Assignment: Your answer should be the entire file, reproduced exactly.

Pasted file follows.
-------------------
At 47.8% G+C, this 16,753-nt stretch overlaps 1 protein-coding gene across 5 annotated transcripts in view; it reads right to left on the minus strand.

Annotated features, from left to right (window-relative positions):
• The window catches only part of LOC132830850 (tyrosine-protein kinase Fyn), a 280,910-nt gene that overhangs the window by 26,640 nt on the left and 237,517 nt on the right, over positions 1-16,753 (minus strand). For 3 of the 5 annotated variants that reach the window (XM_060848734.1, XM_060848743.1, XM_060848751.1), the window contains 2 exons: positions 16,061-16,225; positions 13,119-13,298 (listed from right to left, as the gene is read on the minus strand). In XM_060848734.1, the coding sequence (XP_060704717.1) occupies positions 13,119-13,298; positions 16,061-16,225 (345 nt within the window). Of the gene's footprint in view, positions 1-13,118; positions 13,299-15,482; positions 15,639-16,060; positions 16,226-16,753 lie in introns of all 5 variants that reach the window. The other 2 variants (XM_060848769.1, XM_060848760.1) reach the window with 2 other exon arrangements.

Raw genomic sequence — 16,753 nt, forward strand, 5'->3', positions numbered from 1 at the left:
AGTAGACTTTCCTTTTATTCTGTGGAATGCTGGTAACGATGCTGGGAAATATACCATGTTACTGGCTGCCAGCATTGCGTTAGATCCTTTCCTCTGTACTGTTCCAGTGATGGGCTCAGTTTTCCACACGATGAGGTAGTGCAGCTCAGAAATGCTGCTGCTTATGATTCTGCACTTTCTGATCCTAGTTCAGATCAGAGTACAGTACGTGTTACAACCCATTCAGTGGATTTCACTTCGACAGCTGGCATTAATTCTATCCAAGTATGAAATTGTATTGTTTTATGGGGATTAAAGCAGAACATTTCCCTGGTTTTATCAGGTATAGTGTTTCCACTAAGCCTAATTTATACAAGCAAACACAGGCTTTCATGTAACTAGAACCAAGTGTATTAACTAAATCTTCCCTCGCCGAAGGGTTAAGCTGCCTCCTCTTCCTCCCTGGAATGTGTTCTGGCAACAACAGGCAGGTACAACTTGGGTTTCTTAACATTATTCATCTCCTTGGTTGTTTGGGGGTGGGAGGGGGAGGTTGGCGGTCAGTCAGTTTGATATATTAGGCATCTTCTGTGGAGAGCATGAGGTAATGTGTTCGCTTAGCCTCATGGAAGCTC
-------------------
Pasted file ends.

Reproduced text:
At 47.8% G+C, this 16,753-nt stretch overlaps 1 protein-coding gene across 5 annotated transcripts in view; it reads right to left on the minus strand.

Annotated features, from left to right (window-relative positions):
• The window catches only part of LOC132830850 (tyrosine-protein kinase Fyn), a 280,910-nt gene that overhangs the window by 26,640 nt on the left and 237,517 nt on the right, over positions 1-16,753 (minus strand). For 3 of the 5 annotated variants that reach the window (XM_060848734.1, XM_060848743.1, XM_060848751.1), the window contains 2 exons: positions 16,061-16,225; positions 13,119-13,298 (listed from right to left, as the gene is read on the minus strand). In XM_060848734.1, the coding sequence (XP_060704717.1) occupies positions 13,119-13,298; positions 16,061-16,225 (345 nt within the window). Of the gene's footprint in view, positions 1-13,118; positions 13,299-15,482; positions 15,639-16,060; positions 16,226-16,753 lie in introns of all 5 variants that reach the window. The other 2 variants (XM_060848769.1, XM_060848760.1) reach the window with 2 other exon arrangements.

Raw genomic sequence — 16,753 nt, forward strand, 5'->3', positions numbered from 1 at the left:
AGTAGACTTTCCTTTTATTCTGTGGAATGCTGGTAACGATGCTGGGAAATATACCATGTTACTGGCTGCCAGCATTGCGTTAGATCCTTTCCTCTGTACTGTTCCAGTGATGGGCTCAGTTTTCCACACGATGAGGTAGTGCAGCTCAGAAATGCTGCTGCTTATGATTCTGCACTTTCTGATCCTAGTTCAGATCAGAGTACAGTACGTGTTACAACCCATTCAGTGGATTTCACTTCGACAGCTGGCATTAATTCTATCCAAGTATGAAATTGTATTGTTTTATGGGGATTAAAGCAGAACATTTCCCTGGTTTTATCAGGTATAGTGTTTCCACTAAGCCTAATTTATACAAGCAAACACAGGCTTTCATGTAACTAGAACCAAGTGTATTAACTAAATCTTCCCTCGCCGAAGGGTTAAGCTGCCTCCTCTTCCTCCCTGGAATGTGTTCTGGCAACAACAGGCAGGTACAACTTGGGTTTCTTAACATTATTCATCTCCTTGGTTGTTTGGGGGTGGGAGGGGGAGGTTGGCGGTCAGTCAGTTTGATATATTAGGCATCTTCTGTGGAGAGCATGAGGTAATGTGTTCGCTTAGCCTCATGGAAGCTC